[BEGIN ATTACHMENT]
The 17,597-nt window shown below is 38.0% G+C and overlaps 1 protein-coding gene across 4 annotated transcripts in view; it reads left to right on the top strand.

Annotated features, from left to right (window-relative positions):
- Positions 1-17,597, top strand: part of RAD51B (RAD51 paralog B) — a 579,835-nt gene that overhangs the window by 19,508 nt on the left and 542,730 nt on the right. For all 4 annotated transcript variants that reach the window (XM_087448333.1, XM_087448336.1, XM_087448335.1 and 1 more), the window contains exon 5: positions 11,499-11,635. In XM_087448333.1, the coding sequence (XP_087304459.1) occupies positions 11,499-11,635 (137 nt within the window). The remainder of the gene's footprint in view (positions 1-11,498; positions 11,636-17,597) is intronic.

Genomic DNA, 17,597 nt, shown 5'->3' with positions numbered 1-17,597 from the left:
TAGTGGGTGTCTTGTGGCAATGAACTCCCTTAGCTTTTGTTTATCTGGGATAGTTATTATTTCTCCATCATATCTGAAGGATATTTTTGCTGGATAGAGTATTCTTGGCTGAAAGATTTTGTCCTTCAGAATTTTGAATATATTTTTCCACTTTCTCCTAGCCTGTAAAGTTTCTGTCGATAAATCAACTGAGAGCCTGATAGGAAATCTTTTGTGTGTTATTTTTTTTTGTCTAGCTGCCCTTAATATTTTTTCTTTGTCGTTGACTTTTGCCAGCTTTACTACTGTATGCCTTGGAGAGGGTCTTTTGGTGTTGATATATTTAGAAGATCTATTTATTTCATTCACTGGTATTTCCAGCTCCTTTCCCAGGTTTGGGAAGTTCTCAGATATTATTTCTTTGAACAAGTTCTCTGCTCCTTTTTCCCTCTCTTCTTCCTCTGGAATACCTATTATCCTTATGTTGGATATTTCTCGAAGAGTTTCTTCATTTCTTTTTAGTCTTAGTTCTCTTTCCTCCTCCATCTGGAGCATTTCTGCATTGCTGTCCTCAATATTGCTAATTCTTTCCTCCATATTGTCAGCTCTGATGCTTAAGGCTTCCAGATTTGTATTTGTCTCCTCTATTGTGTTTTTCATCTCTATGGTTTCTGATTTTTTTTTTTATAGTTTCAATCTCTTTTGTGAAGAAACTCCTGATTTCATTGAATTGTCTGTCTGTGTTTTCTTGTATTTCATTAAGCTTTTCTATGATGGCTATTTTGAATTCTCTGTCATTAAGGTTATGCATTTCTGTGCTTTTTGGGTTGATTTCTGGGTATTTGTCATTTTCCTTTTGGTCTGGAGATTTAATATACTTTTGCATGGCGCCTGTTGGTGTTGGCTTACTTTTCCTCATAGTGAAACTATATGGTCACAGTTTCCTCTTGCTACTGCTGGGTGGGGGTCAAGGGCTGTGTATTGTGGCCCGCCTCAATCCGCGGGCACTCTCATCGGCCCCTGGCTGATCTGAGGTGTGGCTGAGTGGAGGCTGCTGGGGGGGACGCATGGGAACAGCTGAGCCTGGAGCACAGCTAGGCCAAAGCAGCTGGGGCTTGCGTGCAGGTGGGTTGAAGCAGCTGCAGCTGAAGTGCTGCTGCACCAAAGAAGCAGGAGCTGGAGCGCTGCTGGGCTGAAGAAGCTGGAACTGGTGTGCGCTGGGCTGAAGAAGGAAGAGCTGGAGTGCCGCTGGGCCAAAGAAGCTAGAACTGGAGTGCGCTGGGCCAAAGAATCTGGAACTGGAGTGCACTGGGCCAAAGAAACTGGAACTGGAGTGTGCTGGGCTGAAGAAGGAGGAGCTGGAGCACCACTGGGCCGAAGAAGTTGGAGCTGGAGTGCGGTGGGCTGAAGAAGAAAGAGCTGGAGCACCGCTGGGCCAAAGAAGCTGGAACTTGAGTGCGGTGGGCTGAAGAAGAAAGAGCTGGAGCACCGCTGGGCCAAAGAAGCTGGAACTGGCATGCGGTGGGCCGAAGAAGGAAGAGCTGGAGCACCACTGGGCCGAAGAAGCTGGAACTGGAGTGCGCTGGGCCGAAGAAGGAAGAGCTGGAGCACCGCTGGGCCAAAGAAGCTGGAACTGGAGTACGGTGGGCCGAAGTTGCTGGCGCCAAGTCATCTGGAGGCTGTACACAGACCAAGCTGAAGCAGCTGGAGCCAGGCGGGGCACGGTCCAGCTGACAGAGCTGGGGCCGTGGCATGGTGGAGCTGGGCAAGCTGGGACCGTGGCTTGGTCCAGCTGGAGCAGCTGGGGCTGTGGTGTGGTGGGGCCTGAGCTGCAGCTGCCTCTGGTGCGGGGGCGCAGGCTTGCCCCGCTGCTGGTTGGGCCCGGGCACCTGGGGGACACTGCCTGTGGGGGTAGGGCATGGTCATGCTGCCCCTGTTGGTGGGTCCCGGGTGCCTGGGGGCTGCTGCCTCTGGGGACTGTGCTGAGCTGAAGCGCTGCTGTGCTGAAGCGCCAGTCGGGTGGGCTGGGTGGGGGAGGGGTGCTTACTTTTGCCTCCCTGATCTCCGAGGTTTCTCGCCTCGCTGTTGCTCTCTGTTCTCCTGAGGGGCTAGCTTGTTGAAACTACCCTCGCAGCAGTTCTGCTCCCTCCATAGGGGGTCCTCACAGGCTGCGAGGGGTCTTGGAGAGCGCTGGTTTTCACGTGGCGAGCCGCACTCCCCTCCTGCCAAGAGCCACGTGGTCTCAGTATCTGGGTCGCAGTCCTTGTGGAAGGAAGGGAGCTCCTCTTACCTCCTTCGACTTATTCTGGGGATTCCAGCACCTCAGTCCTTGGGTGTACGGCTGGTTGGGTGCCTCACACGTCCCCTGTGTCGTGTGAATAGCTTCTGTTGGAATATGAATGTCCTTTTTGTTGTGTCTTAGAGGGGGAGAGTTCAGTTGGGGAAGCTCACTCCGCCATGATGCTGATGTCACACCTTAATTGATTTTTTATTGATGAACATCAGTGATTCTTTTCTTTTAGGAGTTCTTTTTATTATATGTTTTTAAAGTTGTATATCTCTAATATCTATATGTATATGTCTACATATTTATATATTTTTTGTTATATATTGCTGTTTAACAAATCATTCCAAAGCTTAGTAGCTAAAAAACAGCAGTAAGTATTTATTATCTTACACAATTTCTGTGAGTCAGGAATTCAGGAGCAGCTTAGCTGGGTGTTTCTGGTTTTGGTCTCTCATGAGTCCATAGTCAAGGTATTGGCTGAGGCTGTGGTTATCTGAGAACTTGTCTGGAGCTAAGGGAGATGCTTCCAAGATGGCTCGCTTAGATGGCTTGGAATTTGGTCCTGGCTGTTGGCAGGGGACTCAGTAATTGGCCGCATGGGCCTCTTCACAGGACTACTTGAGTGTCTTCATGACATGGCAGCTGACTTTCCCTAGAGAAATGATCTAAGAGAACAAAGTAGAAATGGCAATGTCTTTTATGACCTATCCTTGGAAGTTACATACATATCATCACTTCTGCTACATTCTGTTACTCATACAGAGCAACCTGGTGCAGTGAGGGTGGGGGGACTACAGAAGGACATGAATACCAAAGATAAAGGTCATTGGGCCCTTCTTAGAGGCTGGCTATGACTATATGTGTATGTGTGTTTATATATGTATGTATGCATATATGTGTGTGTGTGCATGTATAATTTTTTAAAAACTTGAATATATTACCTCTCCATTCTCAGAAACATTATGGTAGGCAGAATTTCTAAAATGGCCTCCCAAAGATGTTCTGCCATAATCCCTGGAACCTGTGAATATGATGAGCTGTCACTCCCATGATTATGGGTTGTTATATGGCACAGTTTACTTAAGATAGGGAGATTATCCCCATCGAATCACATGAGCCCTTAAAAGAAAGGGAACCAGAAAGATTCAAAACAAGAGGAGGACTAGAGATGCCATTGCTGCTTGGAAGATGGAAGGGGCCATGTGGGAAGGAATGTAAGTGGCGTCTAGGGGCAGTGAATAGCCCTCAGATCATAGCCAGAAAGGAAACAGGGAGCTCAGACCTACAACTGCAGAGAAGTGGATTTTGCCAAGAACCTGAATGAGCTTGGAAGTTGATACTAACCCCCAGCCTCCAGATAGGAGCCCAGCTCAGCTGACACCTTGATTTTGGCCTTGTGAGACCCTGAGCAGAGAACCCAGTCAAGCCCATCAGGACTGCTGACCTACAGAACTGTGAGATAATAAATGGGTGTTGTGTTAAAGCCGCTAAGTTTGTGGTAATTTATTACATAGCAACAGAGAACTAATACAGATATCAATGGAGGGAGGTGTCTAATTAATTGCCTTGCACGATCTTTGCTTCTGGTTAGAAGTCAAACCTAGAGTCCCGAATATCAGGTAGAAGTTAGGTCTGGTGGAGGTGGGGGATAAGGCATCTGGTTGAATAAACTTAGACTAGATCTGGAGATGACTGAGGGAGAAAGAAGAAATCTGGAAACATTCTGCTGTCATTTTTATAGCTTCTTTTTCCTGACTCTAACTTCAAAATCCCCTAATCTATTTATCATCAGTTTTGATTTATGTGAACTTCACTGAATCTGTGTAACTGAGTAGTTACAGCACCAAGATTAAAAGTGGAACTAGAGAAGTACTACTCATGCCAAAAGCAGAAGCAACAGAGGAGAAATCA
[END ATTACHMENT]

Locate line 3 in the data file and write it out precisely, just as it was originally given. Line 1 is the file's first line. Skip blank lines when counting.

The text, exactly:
- Positions 1-17,597, top strand: part of RAD51B (RAD51 paralog B) — a 579,835-nt gene that overhangs the window by 19,508 nt on the left and 542,730 nt on the right. For all 4 annotated transcript variants that reach the window (XM_087448333.1, XM_087448336.1, XM_087448335.1 and 1 more), the window contains exon 5: positions 11,499-11,635. In XM_087448333.1, the coding sequence (XP_087304459.1) occupies positions 11,499-11,635 (137 nt within the window). The remainder of the gene's footprint in view (positions 1-11,498; positions 11,636-17,597) is intronic.